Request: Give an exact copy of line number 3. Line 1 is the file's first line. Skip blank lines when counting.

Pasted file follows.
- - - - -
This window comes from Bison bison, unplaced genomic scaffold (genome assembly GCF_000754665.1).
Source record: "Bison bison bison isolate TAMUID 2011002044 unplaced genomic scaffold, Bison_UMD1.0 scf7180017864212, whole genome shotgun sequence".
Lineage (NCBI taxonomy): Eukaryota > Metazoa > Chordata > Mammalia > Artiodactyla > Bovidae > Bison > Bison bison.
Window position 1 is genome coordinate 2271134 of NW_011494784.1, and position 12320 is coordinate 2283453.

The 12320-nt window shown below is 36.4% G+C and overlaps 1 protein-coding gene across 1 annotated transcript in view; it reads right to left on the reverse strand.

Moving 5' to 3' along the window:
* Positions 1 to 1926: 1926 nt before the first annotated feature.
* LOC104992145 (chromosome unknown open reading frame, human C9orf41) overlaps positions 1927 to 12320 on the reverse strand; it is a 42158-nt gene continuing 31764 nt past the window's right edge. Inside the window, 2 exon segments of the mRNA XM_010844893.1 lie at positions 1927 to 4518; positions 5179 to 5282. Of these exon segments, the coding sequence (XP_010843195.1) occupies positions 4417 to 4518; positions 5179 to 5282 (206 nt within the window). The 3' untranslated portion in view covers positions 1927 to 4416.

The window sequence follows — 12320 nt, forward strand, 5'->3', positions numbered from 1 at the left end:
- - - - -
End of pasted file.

Lineage (NCBI taxonomy): Eukaryota > Metazoa > Chordata > Mammalia > Artiodactyla > Bovidae > Bison > Bison bison.